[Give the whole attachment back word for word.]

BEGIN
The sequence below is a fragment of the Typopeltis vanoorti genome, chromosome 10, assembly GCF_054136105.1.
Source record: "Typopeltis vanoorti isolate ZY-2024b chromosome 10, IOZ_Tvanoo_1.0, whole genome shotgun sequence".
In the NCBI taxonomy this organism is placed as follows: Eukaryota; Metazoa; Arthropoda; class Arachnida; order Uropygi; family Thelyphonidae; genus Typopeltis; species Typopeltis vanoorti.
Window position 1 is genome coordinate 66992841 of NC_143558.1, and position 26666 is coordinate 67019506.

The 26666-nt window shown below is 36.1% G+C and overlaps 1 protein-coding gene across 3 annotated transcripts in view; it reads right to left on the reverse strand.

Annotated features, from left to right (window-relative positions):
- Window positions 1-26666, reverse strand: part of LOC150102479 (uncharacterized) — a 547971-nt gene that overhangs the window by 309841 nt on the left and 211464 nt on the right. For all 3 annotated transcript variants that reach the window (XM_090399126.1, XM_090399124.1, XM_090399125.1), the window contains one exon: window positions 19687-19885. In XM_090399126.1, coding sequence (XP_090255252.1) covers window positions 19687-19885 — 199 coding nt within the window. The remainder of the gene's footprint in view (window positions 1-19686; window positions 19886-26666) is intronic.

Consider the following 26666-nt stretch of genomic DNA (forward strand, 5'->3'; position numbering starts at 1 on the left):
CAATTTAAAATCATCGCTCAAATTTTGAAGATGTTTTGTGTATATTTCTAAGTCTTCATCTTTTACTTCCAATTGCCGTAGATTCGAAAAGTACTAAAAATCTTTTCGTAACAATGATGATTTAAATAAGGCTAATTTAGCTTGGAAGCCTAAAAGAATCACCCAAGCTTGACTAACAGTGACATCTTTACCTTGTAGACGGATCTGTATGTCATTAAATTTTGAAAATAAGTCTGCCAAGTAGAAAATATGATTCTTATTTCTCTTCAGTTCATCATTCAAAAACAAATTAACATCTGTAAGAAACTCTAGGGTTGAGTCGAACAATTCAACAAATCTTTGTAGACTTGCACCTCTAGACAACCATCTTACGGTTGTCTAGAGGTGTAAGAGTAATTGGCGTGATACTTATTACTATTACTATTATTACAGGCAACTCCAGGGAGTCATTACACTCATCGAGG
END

The sequence below is a fragment of the Typopeltis vanoorti genome, chromosome 10, assembly GCF_054136105.1.
Source record: "Typopeltis vanoorti isolate ZY-2024b chromosome 10, IOZ_Tvanoo_1.0, whole genome shotgun sequence".
In the NCBI taxonomy this organism is placed as follows: Eukaryota; Metazoa; Arthropoda; class Arachnida; order Uropygi; family Thelyphonidae; genus Typopeltis; species Typopeltis vanoorti.
Window position 1 is genome coordinate 66992841 of NC_143558.1, and position 26666 is coordinate 67019506.

The 26666-nt window shown below is 36.1% G+C and overlaps 1 protein-coding gene across 3 annotated transcripts in view; it reads right to left on the reverse strand.

Annotated features, from left to right (window-relative positions):
- Window positions 1-26666, reverse strand: part of LOC150102479 (uncharacterized) — a 547971-nt gene that overhangs the window by 309841 nt on the left and 211464 nt on the right. For all 3 annotated transcript variants that reach the window (XM_090399126.1, XM_090399124.1, XM_090399125.1), the window contains one exon: window positions 19687-19885. In XM_090399126.1, coding sequence (XP_090255252.1) covers window positions 19687-19885 — 199 coding nt within the window. The remainder of the gene's footprint in view (window positions 1-19686; window positions 19886-26666) is intronic.

Consider the following 26666-nt stretch of genomic DNA (forward strand, 5'->3'; position numbering starts at 1 on the left):
CAATTTAAAATCATCGCTCAAATTTTGAAGATGTTTTGTGTATATTTCTAAGTCTTCATCTTTTACTTCCAATTGCCGTAGATTCGAAAAGTACTAAAAATCTTTTCGTAACAATGATGATTTAAATAAGGCTAATTTAGCTTGGAAGCCTAAAAGAATCACCCAAGCTTGACTAACAGTGACATCTTTACCTTGTAGACGGATCTGTATGTCATTAAATTTTGAAAATAAGTCTGCCAAGTAGAAAATATGATTCTTATTTCTCTTCAGTTCATCATTCAAAAACAAATTAACATCTGTAAGAAACTCTAGGGTTGAGTCGAACAATTCAACAAATCTTTGTAGACTTGCACCTCTAGACAACCATCTTACGGTTGTCTAGAGGTGTAAGAGTAATTGGCGTGATACTTATTACTATTACTATTATTACAGGCAACTCCAGGGAGTCATTACACTCATCGAGG